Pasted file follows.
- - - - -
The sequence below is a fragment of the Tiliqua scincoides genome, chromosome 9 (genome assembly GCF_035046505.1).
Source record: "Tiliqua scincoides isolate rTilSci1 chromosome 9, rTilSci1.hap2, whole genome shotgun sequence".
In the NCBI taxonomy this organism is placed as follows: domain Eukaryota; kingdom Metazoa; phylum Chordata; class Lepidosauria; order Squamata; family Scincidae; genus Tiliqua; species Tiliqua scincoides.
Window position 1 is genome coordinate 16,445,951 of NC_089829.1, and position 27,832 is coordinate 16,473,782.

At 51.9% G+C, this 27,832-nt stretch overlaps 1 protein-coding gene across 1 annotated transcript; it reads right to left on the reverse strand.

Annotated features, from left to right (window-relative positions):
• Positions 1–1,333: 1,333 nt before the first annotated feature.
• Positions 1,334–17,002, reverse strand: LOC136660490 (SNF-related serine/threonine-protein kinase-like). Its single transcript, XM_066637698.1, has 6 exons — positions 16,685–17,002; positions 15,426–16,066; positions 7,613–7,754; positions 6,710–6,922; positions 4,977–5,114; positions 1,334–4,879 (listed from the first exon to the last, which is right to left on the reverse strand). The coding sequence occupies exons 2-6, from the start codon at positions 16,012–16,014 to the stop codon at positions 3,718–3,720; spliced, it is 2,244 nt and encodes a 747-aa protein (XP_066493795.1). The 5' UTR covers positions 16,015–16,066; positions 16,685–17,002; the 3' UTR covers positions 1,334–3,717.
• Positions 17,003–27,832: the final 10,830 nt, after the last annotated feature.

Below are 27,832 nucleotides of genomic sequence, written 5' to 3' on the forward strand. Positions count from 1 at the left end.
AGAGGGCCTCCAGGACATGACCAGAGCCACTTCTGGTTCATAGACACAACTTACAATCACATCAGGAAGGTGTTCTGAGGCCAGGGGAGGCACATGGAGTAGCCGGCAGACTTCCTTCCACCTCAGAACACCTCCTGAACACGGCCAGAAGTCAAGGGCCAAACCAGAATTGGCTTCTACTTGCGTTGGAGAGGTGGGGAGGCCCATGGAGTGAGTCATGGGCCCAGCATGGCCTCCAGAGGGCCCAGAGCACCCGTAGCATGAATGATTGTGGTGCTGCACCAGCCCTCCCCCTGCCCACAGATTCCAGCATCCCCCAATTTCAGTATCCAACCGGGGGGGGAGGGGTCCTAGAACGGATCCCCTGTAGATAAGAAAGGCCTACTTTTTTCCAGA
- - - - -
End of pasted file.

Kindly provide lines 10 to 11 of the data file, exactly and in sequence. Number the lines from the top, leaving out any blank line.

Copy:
Below are 27,832 nucleotides of genomic sequence, written 5' to 3' on the forward strand. Positions count from 1 at the left end.
AGAGGGCCTCCAGGACATGACCAGAGCCACTTCTGGTTCATAGACACAACTTACAATCACATCAGGAAGGTGTTCTGAGGCCAGGGGAGGCACATGGAGTAGCCGGCAGACTTCCTTCCACCTCAGAACACCTCCTGAACACGGCCAGAAGTCAAGGGCCAAACCAGAATTGGCTTCTACTTGCGTTGGAGAGGTGGGGAGGCCCATGGAGTGAGTCATGGGCCCAGCATGGCCTCCAGAGGGCCCAGAGCACCCGTAGCATGAATGATTGTGGTGCTGCACCAGCCCTCCCCCTGCCCACAGATTCCAGCATCCCCCAATTTCAGTATCCAACCGGGGGGGGAGGGGTCCTAGAACGGATCCCCTGTAGATAAGAAAGGCCTACTTTTTTCCAGA